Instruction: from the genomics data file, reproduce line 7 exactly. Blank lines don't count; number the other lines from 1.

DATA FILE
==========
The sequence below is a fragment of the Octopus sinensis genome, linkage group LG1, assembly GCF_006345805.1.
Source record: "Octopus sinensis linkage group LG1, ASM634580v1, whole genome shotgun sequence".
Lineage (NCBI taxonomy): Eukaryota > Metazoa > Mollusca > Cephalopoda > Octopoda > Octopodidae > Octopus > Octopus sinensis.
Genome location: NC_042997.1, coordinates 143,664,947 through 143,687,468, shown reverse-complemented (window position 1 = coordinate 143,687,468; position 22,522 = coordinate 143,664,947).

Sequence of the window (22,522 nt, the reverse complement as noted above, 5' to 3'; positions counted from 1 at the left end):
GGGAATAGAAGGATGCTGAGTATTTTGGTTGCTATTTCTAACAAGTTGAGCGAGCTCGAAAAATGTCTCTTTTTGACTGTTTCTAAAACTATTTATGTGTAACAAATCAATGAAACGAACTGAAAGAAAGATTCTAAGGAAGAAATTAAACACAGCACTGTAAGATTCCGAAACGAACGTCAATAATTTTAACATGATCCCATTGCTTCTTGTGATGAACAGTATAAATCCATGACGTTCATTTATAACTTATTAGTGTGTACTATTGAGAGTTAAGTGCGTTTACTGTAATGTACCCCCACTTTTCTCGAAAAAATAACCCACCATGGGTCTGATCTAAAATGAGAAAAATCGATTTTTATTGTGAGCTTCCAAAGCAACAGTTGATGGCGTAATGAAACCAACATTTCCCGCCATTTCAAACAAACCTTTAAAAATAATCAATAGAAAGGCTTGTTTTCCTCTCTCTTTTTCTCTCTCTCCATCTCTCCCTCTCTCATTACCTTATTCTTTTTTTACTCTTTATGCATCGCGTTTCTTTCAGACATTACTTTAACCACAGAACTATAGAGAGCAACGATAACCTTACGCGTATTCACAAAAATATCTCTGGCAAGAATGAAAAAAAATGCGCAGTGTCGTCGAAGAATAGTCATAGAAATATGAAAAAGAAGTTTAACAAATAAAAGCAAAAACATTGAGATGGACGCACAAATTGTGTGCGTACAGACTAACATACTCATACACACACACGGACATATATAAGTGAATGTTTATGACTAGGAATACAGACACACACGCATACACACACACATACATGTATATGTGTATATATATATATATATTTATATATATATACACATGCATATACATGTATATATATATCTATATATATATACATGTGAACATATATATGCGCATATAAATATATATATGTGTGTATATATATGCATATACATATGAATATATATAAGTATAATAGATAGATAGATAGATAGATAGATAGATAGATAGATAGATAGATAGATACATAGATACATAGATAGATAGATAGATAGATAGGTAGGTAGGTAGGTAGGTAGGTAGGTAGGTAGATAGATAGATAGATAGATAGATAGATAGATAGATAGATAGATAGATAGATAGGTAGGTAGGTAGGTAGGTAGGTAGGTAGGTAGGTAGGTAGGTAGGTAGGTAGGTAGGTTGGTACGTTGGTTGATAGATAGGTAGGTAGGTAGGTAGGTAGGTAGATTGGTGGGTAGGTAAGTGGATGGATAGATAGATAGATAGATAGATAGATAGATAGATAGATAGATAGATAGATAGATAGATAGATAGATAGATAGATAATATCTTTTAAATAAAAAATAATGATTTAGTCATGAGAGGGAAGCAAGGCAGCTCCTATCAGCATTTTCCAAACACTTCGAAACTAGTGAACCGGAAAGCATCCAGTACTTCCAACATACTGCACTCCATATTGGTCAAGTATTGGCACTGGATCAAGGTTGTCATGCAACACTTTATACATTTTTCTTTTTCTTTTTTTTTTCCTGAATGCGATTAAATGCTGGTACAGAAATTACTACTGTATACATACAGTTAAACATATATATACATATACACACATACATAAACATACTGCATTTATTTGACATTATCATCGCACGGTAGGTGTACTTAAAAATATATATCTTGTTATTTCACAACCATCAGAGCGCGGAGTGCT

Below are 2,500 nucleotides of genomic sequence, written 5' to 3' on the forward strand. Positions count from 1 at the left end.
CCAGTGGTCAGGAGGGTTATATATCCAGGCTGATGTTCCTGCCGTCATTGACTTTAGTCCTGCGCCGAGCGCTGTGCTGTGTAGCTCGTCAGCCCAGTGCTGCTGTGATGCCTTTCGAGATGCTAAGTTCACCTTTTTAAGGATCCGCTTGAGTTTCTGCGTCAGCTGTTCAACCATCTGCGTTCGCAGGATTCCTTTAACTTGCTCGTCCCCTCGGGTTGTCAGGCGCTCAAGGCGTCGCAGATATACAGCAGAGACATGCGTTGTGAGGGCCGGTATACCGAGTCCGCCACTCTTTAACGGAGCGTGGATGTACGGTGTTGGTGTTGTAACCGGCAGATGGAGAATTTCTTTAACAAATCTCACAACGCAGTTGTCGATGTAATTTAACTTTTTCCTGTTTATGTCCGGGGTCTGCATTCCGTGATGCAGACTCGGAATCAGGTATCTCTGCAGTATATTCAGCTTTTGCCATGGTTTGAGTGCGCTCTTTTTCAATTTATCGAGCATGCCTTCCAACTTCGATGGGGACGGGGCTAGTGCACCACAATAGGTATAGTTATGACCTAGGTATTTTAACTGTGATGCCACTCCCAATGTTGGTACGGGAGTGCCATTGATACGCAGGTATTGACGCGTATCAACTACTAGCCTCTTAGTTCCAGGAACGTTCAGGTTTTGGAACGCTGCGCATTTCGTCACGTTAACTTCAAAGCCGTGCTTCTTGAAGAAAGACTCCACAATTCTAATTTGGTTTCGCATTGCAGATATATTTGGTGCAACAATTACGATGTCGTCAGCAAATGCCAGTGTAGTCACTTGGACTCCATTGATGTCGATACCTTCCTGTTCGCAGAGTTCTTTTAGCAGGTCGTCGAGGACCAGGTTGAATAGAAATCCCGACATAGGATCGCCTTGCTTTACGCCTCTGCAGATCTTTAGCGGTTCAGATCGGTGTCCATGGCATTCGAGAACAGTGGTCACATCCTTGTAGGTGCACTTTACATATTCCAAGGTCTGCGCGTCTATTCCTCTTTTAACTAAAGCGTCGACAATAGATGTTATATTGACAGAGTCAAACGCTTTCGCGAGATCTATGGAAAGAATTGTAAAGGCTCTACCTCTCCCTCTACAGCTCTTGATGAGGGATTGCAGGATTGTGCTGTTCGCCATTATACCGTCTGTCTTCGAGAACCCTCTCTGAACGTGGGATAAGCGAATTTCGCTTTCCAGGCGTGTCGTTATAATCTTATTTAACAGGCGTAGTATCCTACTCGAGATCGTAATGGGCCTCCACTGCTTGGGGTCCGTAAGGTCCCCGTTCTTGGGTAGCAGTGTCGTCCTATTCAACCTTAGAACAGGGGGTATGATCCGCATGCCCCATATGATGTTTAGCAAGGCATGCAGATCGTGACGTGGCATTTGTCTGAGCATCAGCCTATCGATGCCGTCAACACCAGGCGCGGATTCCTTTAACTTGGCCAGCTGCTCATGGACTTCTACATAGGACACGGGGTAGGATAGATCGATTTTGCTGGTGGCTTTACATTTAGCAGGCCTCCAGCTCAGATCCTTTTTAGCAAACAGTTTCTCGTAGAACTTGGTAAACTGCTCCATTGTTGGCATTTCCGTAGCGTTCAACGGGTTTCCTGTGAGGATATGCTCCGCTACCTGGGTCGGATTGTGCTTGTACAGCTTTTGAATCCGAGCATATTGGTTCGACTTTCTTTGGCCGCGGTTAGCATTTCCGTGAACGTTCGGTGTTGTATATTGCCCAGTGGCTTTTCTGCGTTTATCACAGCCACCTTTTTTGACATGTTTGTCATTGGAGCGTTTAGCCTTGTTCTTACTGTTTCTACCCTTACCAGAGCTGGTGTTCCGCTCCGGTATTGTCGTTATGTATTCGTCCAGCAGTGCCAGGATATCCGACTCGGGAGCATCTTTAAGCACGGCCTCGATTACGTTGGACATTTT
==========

Below are 2,500 nucleotides of genomic sequence, written 5' to 3' on the forward strand. Positions count from 1 at the left end.